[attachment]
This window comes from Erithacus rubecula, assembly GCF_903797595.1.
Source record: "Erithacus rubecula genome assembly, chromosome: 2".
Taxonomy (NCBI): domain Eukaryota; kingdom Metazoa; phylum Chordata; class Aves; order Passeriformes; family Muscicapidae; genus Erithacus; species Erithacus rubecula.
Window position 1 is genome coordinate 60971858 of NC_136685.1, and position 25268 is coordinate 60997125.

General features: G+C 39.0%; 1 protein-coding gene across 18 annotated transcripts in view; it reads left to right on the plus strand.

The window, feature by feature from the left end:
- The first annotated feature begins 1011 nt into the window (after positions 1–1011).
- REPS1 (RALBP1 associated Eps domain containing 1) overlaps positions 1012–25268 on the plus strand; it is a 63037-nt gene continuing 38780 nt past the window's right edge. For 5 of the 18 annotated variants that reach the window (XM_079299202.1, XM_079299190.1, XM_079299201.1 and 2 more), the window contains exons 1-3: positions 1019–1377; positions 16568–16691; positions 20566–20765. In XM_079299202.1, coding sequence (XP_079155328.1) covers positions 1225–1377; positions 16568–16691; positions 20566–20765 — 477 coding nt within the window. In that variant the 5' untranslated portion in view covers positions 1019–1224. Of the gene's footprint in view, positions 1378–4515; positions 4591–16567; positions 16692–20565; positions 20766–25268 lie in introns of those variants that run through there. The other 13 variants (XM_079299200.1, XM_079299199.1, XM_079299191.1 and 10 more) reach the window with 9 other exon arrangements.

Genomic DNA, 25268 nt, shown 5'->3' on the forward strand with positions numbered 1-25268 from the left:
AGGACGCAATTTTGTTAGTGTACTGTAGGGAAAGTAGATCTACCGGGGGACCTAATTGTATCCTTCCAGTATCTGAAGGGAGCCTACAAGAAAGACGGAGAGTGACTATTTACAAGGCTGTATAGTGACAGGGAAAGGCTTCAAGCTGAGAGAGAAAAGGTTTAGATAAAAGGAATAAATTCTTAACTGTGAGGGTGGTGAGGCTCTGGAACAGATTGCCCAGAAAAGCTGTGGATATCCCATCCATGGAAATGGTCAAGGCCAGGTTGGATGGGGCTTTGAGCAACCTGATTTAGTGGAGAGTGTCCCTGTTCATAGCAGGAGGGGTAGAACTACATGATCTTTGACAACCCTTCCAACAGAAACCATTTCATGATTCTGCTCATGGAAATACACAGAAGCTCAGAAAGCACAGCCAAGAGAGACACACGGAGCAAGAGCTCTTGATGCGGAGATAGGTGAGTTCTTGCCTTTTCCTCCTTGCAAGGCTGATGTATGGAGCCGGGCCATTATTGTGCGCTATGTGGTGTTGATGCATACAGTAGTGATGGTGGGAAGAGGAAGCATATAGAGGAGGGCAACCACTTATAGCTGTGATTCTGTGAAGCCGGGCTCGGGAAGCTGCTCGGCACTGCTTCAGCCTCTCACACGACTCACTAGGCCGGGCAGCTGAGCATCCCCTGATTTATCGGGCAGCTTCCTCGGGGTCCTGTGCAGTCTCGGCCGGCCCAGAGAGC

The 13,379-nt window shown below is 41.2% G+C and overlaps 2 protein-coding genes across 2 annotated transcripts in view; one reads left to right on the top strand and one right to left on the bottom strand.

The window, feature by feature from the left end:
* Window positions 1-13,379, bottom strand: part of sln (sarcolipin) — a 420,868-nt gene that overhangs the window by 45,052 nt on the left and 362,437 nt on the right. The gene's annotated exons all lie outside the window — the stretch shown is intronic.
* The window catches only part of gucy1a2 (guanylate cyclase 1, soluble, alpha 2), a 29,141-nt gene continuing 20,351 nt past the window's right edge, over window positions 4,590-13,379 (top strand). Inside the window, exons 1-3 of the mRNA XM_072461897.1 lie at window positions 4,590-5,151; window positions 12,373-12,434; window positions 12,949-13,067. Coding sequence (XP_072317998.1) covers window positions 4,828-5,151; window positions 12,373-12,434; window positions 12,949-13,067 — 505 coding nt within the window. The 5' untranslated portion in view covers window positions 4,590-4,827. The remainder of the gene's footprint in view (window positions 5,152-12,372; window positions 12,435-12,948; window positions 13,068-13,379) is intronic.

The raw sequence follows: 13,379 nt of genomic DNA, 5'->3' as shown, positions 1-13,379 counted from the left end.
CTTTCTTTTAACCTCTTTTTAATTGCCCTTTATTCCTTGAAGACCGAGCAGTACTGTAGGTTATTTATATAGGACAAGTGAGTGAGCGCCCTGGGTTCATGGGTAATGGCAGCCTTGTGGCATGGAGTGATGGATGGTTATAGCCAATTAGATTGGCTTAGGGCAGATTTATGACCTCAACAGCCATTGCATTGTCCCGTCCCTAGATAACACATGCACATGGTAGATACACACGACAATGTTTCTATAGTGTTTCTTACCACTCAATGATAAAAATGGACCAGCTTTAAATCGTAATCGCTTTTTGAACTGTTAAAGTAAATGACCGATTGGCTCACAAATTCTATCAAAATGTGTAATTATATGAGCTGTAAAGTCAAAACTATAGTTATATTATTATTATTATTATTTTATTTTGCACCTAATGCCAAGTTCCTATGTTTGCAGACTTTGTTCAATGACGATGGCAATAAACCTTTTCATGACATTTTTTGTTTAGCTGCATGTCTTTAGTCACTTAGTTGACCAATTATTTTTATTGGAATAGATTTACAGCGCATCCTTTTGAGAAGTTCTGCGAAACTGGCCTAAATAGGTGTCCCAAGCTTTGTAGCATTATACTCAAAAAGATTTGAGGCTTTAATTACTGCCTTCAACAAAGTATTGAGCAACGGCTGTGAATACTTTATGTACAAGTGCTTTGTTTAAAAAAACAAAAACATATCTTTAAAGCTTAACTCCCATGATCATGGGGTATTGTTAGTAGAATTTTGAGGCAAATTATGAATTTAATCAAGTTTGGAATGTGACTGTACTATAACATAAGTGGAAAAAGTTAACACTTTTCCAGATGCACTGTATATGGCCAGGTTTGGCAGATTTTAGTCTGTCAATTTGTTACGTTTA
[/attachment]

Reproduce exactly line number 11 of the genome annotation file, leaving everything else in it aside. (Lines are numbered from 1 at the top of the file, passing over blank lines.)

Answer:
The 13,379-nt window shown below is 41.2% G+C and overlaps 2 protein-coding genes across 2 annotated transcripts in view; one reads left to right on the top strand and one right to left on the bottom strand.